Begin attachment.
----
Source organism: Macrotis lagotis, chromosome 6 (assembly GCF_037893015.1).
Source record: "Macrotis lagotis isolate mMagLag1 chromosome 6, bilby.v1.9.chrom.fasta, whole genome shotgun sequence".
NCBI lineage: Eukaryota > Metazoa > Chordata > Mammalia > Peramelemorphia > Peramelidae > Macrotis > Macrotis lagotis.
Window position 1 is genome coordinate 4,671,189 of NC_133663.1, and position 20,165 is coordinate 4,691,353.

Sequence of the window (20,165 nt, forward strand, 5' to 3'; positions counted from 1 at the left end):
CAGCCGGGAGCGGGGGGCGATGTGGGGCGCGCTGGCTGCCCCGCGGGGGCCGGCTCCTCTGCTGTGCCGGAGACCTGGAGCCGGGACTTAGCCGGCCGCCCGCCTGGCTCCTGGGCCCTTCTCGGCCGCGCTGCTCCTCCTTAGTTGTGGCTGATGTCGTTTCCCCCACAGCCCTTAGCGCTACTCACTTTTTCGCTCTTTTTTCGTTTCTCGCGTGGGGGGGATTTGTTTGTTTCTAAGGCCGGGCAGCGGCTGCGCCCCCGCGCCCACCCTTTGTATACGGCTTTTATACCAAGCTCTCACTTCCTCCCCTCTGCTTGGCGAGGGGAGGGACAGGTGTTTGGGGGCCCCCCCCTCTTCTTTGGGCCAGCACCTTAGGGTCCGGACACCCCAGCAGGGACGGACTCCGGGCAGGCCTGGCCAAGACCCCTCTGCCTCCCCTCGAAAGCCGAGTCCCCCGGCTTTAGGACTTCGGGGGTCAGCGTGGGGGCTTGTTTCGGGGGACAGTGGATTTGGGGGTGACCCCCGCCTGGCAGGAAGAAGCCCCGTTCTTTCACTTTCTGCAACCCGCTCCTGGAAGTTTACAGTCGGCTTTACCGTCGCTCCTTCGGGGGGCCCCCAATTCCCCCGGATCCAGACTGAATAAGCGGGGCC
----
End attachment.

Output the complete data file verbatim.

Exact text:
Source organism: Macrotis lagotis, chromosome 6 (assembly GCF_037893015.1).
Source record: "Macrotis lagotis isolate mMagLag1 chromosome 6, bilby.v1.9.chrom.fasta, whole genome shotgun sequence".
NCBI lineage: Eukaryota > Metazoa > Chordata > Mammalia > Peramelemorphia > Peramelidae > Macrotis > Macrotis lagotis.
Window position 1 is genome coordinate 4,671,189 of NC_133663.1, and position 20,165 is coordinate 4,691,353.

Sequence of the window (20,165 nt, forward strand, 5' to 3'; positions counted from 1 at the left end):
CAGCCGGGAGCGGGGGGCGATGTGGGGCGCGCTGGCTGCCCCGCGGGGGCCGGCTCCTCTGCTGTGCCGGAGACCTGGAGCCGGGACTTAGCCGGCCGCCCGCCTGGCTCCTGGGCCCTTCTCGGCCGCGCTGCTCCTCCTTAGTTGTGGCTGATGTCGTTTCCCCCACAGCCCTTAGCGCTACTCACTTTTTCGCTCTTTTTTCGTTTCTCGCGTGGGGGGGATTTGTTTGTTTCTAAGGCCGGGCAGCGGCTGCGCCCCCGCGCCCACCCTTTGTATACGGCTTTTATACCAAGCTCTCACTTCCTCCCCTCTGCTTGGCGAGGGGAGGGACAGGTGTTTGGGGGCCCCCCCCTCTTCTTTGGGCCAGCACCTTAGGGTCCGGACACCCCAGCAGGGACGGACTCCGGGCAGGCCTGGCCAAGACCCCTCTGCCTCCCCTCGAAAGCCGAGTCCCCCGGCTTTAGGACTTCGGGGGTCAGCGTGGGGGCTTGTTTCGGGGGACAGTGGATTTGGGGGTGACCCCCGCCTGGCAGGAAGAAGCCCCGTTCTTTCACTTTCTGCAACCCGCTCCTGGAAGTTTACAGTCGGCTTTACCGTCGCTCCTTCGGGGGGCCCCCAATTCCCCCGGATCCAGACTGAATAAGCGGGGCC